Why I liked it: Aside from my Amelia Earhart obsession, this book was so well-written and captivating that I couldn't put it down.  The recounting of her final flight, in particular, was mesmerizing.  And I appreciated that the author was willing to point out Amelia's flaws as well as her successes, since it gives the reader a more well-rounded picture of who Amelia Earhart really was.

Do you have any other narrative biographies that you can recommend?  I really do love a good biography, so if you know of one, please tell me in the comments below.

And happy weekend reading!

Friday, August 31, 2012

Friday Reads: Gregor the Overlander

You may have noticed that I missed a few Fridays.  I had to take some time off in order to finish a few unusually large projects I had brewing.  Thanks for being patient while I worked through my work.

Anyway, I do a lot of confessing on this blog, and I have another one to share.  Brace yourself.

I have not read Hunger Games yet.

*waiting for you to pick your jaw off the floor*

Truth be told, I haven't felt the urge to read it yet, but I did hear that the author had written a middle-grade series before her HG success.  I did want to read that.  So I picked up the first book.  And here it is.

Shop Indiebound
Gregor the Overlander (Book 1 in the Underland Chronicles)
by Suzanne Collins

For: 8-12-year-olds

Genre: Fantasy Adventure

Published: 2003

Description: When Gregor falls through a grate in the laundry room of his apartment building, he hurtles into the dark Underland, where spiders, rats, cockroaches coexist uneasily with humans. This world is on the brink of war, and Gregor's arrival is no accident. A prophecy foretells that Gregor has a role to play in the Underland's uncertain future. Gregor wants no part of it -- until he realizes it's the only way to solve the mystery of his father's disappearance. Reluctantly, Gregor embarks on a dangerous adventure that will change both him and the Underland forever.

Why I Liked It: You should know that I really hate cockroaches.  I've lived in Texas once for a few years, so I know what real, big, ten-gallon-hat-wearing cockroaches look like.  But they are nothing compared to the roaches in this book.  So, oddly enough, I liked the roaches in this book.  And any book that can make me like roaches is a winner in my eyes.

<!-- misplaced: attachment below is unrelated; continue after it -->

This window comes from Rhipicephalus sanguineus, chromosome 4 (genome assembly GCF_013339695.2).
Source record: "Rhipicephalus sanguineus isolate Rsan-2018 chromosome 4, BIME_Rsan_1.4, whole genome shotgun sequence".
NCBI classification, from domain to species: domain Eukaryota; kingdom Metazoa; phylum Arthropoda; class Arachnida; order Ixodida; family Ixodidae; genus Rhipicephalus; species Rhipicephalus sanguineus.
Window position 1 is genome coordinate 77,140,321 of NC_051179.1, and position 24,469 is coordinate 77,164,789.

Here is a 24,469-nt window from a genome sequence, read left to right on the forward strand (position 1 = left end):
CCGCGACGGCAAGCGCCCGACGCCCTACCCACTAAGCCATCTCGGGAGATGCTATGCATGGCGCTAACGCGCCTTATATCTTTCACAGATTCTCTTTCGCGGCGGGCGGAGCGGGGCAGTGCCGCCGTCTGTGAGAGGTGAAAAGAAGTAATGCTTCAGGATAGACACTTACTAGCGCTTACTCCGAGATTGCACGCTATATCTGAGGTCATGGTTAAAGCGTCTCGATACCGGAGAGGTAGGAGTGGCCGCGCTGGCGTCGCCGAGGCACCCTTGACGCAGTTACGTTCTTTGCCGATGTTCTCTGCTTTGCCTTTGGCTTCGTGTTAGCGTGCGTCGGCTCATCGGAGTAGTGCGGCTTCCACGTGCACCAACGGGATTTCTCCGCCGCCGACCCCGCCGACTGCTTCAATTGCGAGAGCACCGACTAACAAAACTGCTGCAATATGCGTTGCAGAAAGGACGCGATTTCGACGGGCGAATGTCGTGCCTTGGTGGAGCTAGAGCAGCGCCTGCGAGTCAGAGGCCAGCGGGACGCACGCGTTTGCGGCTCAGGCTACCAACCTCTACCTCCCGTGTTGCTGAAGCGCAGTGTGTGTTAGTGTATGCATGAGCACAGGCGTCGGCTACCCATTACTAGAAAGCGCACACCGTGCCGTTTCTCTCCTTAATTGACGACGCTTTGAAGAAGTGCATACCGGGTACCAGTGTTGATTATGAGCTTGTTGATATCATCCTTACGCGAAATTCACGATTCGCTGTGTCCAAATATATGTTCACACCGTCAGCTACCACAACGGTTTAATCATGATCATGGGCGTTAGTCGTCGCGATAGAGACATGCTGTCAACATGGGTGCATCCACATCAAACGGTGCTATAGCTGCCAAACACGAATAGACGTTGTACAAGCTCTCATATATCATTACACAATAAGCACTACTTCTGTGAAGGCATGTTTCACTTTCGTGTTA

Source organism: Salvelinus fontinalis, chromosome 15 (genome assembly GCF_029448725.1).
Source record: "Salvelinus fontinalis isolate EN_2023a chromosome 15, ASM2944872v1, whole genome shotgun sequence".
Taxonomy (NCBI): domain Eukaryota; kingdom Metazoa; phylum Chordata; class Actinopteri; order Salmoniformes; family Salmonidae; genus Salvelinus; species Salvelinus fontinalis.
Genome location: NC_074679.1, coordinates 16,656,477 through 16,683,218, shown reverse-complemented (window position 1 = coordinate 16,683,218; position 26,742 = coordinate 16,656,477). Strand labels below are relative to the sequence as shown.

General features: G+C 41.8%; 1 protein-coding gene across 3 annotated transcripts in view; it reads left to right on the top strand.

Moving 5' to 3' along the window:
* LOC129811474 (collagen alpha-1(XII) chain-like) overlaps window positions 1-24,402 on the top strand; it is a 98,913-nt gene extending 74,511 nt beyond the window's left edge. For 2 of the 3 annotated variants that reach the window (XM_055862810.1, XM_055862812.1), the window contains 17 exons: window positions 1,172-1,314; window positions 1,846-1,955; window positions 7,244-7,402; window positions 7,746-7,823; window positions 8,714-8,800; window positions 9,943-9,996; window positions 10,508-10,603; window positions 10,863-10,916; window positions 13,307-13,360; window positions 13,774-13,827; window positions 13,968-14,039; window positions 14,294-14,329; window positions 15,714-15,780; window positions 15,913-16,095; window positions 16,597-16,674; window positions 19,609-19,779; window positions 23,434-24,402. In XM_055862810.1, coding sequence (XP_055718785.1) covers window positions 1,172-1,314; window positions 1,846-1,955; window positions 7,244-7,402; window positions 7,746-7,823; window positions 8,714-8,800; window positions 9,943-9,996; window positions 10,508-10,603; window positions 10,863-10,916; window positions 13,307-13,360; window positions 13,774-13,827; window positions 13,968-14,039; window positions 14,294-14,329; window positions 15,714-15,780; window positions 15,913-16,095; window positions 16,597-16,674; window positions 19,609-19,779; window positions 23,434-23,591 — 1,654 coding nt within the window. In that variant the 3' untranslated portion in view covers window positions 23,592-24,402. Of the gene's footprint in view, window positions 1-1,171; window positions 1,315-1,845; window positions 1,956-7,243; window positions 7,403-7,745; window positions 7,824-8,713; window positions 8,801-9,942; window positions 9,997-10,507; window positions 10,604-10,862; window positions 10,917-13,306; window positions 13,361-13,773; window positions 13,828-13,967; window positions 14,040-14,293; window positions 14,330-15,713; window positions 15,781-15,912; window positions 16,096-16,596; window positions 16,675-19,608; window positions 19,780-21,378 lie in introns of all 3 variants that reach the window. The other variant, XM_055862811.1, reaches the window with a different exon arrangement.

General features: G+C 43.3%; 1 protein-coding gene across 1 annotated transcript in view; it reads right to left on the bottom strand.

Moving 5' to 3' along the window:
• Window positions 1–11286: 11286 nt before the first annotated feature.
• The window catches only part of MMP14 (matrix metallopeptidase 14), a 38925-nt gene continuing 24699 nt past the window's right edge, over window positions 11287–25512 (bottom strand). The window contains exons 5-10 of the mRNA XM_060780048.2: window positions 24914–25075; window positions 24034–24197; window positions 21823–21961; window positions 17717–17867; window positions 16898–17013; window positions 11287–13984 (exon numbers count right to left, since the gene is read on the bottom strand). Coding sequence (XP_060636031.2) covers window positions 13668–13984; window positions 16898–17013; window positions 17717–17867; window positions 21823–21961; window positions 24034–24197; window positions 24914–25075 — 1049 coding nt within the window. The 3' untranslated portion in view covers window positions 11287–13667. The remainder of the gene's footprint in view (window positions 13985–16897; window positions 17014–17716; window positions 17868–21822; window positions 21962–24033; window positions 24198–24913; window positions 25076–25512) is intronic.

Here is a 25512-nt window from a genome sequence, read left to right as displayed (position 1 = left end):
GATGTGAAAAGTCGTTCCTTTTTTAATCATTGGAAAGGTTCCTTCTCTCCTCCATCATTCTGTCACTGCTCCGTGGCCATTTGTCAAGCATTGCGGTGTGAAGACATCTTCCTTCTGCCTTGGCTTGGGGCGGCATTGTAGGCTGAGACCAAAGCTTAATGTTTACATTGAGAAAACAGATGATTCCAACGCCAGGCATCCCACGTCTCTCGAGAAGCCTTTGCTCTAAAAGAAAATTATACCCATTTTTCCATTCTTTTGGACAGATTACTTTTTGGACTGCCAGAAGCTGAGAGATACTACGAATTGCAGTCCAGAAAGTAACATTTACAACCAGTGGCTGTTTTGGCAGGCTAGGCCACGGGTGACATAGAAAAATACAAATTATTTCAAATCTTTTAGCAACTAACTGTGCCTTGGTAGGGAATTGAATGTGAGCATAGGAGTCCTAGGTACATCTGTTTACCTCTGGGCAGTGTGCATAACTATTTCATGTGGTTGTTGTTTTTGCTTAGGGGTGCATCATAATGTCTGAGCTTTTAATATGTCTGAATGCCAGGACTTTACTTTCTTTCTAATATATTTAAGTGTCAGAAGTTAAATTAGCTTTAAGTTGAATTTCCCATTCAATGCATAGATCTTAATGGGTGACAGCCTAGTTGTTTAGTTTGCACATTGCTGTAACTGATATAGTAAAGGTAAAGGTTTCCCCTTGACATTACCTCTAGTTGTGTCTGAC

Oh, and the adventure in this book sucked me right in.  I suppose that's a good reason to like it, too.

If you know of any other underworld adventures, please share them in the comments below. And happy weekend reading!

Wednesday, August 29, 2012

SCBWI Utah/Southern Idaho Revision Retreat

Just a heads up that the SCBWI Utah/S. Idaho novel revision retreat in Ashton, Idaho still has a few spots left.  I will be there, so this is your chance to meet me in person AND work on a MG or YA novel.  And if you live relatively close to me, I have room for 5 people to head up with me in my vehicle.  That is an irresistible offer, I know.  Many long hours in an enclosed traveling box. With me.  Talking the whole way.

It brings tears to your eyes, I know.

If you're interested in learning more, here are the details from the source, my ever lovable RA:

2012 Novel Revision Retreat

Sponsored by the Utah/Southern Idaho Region of the SCBWI

Join us in beautiful Ashton, Idaho, along the Henry's Fork of the Snake River at Mesa Falls Lodge

October 4, 5, 6, and 7, 2012with
Kendra LevinFacilitating
Kendra is an editor with Viking and a life coach for writers. She will provide sessions about revision, the writing life, and other matters pertinent to novel writing.

Participants will also be paired with three others. You will read all three manuscripts prior to the retreat and provide written critiques. You will also meet with this group regularly throughout the weekend to comment on one another's manuscripts.

There will also be time to write and revise.

Space limitations allow for only 12 participants in this intensive revision retreat.
You MUST have a completed draft of a novel (either middle grade or young adult). A first draft is still a draft. DEADLINE to submit your draft is August 25. (Elissa's note: this has been extended to Sept. 6th.) Send your full manuscript in an attachment to You will then receive three manuscripts by Sept. 1 that you will read before the retreat.

Registration is now open. Cost is $450 for non-members of SCBWI, $400 for members. All lodging, food, and sessions are included in this fee.(If you join SCBWI before registering, you will receive member price.) You may pay using the PayPal buttons here. Or you may mail a check made out to SCBWI Utah/southern Idaho to: 1809 North 7th St., Boise ID 83702.

Please do come!  And pass this on to anyone else who might be interested.  Thanks!

Tuesday, August 14, 2012

Organizing Your Writing Life: Tips from a Disorganized Organizer

Not my office, but it could be. Flickr photo by EvelynGiggles.

Confession time: I'm still working on being an organized person.